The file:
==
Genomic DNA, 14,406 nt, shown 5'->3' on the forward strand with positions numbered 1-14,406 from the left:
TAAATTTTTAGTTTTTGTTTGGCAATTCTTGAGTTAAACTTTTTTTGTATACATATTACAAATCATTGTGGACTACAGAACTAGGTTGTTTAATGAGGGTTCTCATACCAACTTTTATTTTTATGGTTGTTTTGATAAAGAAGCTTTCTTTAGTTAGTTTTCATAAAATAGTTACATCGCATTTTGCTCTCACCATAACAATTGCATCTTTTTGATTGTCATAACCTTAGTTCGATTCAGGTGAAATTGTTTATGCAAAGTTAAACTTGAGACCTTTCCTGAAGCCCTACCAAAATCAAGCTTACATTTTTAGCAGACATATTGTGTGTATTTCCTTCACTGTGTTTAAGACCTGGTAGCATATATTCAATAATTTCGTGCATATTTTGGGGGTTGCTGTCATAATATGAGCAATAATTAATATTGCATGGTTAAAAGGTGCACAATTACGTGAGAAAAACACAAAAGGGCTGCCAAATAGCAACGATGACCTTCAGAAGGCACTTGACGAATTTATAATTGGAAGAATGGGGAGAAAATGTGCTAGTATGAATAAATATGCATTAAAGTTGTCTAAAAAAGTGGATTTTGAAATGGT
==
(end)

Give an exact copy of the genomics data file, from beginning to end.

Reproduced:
Genomic DNA, 14,406 nt, shown 5'->3' on the forward strand with positions numbered 1-14,406 from the left:
TAAATTTTTAGTTTTTGTTTGGCAATTCTTGAGTTAAACTTTTTTTGTATACATATTACAAATCATTGTGGACTACAGAACTAGGTTGTTTAATGAGGGTTCTCATACCAACTTTTATTTTTATGGTTGTTTTGATAAAGAAGCTTTCTTTAGTTAGTTTTCATAAAATAGTTACATCGCATTTTGCTCTCACCATAACAATTGCATCTTTTTGATTGTCATAACCTTAGTTCGATTCAGGTGAAATTGTTTATGCAAAGTTAAACTTGAGACCTTTCCTGAAGCCCTACCAAAATCAAGCTTACATTTTTAGCAGACATATTGTGTGTATTTCCTTCACTGTGTTTAAGACCTGGTAGCATATATTCAATAATTTCGTGCATATTTTGGGGGTTGCTGTCATAATATGAGCAATAATTAATATTGCATGGTTAAAAGGTGCACAATTACGTGAGAAAAACACAAAAGGGCTGCCAAATAGCAACGATGACCTTCAGAAGGCACTTGACGAATTTATAATTGGAAGAATGGGGAGAAAATGTGCTAGTATGAATAAATATGCATTAAAGTTGTCTAAAAAAGTGGATTTTGAAATGGT